if you stay out of trouble. Notoriety, meanwhile, increases as you
commit nefarious deeds. You need notoriety to get the respect of
other evil people and to succeed at certain mission objectives.
The forces of good have two methods of dealing with your evil self.
They'll send out standard agents pretty regularly, to stalk the
sunny shores of your island, snooping for evil activity. Should
they locate the evil door to your base, they'll jimmy the lock and
poke around insideif they find nothing, they'll eventually
go away and you'll lose some heat. But if they see something untoward,
they'll race back to HQ and soon the island will be swarming with
do-gooders, so it's often best to just drop them in your evil prison.
Problem is, though the game insists that heat is the mechanism by
which opponents attack you, in truth it seems more random to me.
There was always a pretty significant presence on my evil island,
and after a certain point they attacked relentlessly and
with such overwhelming force that I couldn't use the World Domination
Map anymore, because I literally needed all of my human assets to
protect my little volcanic island.
The other method that the good guys use is the Super Agents. Super
Agents are the James Bond/Cate Archer/Maxwell Smart kinds of people
who can seriously disrupt your evil plans, both on the World Domination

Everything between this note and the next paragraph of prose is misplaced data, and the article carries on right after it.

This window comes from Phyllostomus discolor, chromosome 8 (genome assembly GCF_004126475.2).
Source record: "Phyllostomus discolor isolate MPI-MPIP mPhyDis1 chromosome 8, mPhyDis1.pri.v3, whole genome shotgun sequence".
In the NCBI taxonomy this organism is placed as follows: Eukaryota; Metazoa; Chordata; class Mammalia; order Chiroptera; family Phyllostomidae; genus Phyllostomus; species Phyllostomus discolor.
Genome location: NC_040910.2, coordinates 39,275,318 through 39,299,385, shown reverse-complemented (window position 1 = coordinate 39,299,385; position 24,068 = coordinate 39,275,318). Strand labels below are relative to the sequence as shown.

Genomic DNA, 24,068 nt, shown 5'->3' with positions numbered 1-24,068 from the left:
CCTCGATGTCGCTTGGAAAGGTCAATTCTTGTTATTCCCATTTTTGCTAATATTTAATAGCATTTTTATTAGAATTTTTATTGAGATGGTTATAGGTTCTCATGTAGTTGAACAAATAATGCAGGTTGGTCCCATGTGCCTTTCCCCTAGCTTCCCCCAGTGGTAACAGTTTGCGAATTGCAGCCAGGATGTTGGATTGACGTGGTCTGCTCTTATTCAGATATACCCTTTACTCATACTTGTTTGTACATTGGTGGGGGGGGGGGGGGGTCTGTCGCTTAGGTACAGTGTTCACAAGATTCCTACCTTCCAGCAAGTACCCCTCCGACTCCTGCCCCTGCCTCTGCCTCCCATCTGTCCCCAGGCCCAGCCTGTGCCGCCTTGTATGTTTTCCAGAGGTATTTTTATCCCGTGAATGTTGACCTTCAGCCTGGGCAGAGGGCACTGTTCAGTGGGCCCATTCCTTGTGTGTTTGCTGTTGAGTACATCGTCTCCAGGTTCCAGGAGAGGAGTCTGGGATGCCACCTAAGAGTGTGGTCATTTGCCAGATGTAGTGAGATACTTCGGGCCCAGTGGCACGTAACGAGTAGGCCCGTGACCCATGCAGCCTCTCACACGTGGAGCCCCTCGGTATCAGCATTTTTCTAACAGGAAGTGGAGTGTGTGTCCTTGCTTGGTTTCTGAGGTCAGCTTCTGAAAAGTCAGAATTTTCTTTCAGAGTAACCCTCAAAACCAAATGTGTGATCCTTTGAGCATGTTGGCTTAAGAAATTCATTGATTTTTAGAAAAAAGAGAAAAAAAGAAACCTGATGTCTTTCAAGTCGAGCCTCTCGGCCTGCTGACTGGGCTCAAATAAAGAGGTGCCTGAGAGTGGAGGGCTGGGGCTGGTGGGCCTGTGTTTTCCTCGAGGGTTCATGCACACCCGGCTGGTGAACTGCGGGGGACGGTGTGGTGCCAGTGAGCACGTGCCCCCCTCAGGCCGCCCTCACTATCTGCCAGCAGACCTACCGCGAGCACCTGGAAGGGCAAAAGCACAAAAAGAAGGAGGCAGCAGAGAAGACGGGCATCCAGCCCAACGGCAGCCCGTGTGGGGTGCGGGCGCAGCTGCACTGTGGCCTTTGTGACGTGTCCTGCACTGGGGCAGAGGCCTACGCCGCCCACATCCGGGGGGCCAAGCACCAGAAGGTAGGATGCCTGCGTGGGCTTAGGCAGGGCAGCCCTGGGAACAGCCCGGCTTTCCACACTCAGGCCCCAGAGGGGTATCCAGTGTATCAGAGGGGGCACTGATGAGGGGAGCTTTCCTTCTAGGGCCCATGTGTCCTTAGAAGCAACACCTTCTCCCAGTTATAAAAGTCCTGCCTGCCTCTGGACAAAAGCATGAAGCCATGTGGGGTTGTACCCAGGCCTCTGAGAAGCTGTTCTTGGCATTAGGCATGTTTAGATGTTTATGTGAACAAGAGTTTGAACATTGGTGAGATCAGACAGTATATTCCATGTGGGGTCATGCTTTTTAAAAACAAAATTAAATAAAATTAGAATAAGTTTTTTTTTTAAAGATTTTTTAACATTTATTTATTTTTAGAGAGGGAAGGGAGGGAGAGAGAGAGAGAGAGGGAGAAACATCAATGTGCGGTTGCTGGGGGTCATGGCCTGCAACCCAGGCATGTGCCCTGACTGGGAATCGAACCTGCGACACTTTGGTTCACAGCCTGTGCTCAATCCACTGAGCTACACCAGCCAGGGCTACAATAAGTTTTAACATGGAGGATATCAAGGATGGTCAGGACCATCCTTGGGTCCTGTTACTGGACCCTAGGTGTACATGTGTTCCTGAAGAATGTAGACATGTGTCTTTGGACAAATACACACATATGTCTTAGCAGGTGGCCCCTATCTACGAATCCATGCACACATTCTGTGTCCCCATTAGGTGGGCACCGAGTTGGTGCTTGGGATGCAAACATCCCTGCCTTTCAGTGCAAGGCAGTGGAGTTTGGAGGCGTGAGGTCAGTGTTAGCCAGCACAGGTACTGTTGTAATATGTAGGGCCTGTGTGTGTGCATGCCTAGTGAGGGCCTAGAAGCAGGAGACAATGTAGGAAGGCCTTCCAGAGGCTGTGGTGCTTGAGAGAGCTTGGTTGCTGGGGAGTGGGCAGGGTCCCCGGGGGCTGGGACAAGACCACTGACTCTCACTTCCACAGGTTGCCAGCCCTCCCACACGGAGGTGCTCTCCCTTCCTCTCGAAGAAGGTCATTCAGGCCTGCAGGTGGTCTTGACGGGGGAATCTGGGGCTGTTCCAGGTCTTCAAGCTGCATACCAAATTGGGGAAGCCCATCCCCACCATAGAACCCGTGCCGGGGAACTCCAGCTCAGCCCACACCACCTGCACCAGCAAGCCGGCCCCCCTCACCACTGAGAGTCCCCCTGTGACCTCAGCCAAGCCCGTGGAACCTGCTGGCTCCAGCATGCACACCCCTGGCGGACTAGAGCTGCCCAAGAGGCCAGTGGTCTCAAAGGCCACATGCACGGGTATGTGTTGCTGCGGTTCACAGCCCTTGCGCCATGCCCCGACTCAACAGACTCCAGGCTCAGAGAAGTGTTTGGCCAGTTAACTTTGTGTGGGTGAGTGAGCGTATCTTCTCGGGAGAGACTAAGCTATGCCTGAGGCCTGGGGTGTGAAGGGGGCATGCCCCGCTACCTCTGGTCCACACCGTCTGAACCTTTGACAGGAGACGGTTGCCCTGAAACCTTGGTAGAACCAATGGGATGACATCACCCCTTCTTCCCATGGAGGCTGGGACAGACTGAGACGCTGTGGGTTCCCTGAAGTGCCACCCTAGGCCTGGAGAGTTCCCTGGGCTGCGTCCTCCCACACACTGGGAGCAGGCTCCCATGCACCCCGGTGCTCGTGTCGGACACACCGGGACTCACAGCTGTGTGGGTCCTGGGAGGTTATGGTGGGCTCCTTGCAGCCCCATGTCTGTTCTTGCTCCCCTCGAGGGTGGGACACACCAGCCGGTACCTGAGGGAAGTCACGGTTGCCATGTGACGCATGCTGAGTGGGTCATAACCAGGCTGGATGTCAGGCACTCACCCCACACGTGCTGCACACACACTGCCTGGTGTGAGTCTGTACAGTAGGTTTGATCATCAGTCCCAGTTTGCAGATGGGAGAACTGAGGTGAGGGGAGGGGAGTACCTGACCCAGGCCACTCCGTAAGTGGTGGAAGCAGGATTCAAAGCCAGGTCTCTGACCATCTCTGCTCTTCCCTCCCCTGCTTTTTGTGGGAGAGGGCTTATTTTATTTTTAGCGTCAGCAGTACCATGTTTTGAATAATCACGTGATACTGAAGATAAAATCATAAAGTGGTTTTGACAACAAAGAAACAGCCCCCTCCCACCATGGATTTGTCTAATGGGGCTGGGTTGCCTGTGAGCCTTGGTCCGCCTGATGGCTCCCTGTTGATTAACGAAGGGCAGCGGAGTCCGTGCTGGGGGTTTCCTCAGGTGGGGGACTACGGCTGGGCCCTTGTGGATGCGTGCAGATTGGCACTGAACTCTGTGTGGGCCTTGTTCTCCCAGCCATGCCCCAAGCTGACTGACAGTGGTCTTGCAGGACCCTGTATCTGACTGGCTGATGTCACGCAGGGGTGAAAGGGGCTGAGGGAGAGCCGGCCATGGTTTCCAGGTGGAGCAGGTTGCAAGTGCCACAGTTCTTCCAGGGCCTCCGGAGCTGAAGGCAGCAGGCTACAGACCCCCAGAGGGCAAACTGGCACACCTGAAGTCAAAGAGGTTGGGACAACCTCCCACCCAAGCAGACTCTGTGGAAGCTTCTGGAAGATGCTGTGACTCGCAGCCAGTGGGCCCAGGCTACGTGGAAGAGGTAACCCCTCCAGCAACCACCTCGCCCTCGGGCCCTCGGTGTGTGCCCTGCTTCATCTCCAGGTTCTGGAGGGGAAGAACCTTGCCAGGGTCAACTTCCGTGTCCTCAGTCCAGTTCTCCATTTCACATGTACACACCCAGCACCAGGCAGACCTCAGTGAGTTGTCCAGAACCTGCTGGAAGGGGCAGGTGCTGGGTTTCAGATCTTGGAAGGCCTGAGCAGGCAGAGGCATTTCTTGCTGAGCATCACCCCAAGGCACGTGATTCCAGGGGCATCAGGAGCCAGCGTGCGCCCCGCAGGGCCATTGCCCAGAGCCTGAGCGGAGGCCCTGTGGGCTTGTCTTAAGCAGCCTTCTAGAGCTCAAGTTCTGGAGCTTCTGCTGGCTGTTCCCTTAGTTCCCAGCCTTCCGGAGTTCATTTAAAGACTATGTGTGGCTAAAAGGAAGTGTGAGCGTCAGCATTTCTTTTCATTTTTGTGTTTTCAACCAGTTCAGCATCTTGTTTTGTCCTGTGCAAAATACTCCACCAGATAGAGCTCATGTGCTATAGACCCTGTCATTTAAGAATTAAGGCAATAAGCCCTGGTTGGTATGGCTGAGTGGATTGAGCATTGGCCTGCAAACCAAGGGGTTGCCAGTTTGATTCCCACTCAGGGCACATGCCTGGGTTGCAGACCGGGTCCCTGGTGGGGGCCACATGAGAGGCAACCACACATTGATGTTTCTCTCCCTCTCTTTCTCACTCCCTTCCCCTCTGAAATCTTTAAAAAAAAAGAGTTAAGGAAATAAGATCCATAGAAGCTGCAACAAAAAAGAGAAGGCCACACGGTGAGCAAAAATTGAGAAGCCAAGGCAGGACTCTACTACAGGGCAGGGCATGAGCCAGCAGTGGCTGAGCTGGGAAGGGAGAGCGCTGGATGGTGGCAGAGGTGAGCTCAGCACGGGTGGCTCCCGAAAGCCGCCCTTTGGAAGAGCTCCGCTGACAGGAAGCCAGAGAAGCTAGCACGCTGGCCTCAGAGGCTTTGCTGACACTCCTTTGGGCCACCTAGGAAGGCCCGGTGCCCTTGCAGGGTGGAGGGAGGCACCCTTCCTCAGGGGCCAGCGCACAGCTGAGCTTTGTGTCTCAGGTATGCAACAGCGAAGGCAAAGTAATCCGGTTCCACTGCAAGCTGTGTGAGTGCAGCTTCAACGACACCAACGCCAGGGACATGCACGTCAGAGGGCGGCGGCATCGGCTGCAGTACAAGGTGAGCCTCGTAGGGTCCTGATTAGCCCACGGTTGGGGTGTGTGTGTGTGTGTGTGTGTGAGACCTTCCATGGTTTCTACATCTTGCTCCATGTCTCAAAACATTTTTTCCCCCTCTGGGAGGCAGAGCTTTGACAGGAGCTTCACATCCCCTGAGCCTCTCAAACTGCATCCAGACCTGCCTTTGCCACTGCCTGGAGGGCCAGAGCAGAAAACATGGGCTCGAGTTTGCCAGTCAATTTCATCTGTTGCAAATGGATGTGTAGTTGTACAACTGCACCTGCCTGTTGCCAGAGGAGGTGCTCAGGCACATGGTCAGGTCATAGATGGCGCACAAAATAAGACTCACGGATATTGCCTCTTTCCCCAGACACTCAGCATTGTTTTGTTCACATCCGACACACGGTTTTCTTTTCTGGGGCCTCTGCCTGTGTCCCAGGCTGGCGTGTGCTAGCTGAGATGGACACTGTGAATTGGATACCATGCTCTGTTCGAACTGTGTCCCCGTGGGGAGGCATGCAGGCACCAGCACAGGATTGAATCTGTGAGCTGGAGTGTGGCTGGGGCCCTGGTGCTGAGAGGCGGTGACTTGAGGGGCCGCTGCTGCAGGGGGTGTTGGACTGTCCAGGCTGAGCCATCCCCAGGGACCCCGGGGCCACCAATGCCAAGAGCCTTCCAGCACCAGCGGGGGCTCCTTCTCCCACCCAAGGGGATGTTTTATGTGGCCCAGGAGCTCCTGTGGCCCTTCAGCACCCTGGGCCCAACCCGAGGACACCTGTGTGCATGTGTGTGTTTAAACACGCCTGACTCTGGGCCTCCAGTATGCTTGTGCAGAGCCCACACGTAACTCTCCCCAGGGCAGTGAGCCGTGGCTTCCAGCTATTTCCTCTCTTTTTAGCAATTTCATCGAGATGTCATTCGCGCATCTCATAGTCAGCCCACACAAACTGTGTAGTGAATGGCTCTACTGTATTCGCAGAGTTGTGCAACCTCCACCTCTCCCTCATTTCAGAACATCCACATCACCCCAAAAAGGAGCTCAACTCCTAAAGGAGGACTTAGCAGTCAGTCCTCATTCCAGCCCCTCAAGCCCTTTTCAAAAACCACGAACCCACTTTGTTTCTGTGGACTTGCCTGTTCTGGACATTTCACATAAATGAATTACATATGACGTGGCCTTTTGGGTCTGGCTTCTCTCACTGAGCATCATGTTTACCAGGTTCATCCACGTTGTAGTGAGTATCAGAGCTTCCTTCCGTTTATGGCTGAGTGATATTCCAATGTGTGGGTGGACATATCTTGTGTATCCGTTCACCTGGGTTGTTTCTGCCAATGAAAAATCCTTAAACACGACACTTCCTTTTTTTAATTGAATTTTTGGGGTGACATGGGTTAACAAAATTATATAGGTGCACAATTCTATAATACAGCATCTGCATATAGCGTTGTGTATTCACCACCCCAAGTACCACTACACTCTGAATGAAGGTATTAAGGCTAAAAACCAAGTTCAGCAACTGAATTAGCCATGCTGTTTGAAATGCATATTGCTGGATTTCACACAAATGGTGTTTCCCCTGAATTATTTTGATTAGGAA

Map and if (God forbid) they ever come to your island. This would
be a better mechanism for game challenge if they hadn't made the
Super Agents hypersentient and nearly impossible to kill. Even imprisoning
one is ridiculously dangerous. One time, Super Agent Mariana Mamba
(bikini and butcher knife; think Ursula Andress from Dr. No)
burst into my evil lair and proceeded to slaughter literally
every minion I had at my commandabout 75 peoplebefore
packing up one of the priceless treasures I'd stolen and leaving
me alone on my island (I had hidden my Genius in the safety of the
You have your own form of Super Agents, called henchmen. These
are supercriminals like yourself, but (presumably) they lack the
brainpower to be evil geniuses. So they hire themselves out to you.
More become available as your notoriety rises. Only Super Agents
can permanently kill a henchman, but Super Agents are so vastly
more powerful than henchmen that combat between the two is kind
of a joke.
Generally speaking, henchmen are among the most useless units in
the game. They wander randomly, usually to the most remote and irrelevant
evil locations on your island. You can control their movement, but
they pick up their meanderings again unless you maneuver them all
the timewhile Mariana Mamba was butchering my people, my two
henchmen were having a smoke in the freezer, totally ignoring the
howling alarms and the shrieks of the dying. Their pathing is abominable,
they get stuck on things, their "special abilities" generally
wind up killing more of your people than enemies, and their verbal
responses are flat-out racist. Their flaws bring into sharp relief
that this game is a great idea with very poor execution.
Witness the Power of this Fully Operational Battle Station
One of the most fun and challenging aspects of Dungeon Keeper
2 was the amount of precision required to dig out and build
a functional lair. The game's true masters turned their dungeons
into objets d'art, beautifully ticking crystalline lattices
of efficiency and design. It was deeply satisfying to watch a perfectly
conceived dungeon humming away as creatures went about their daily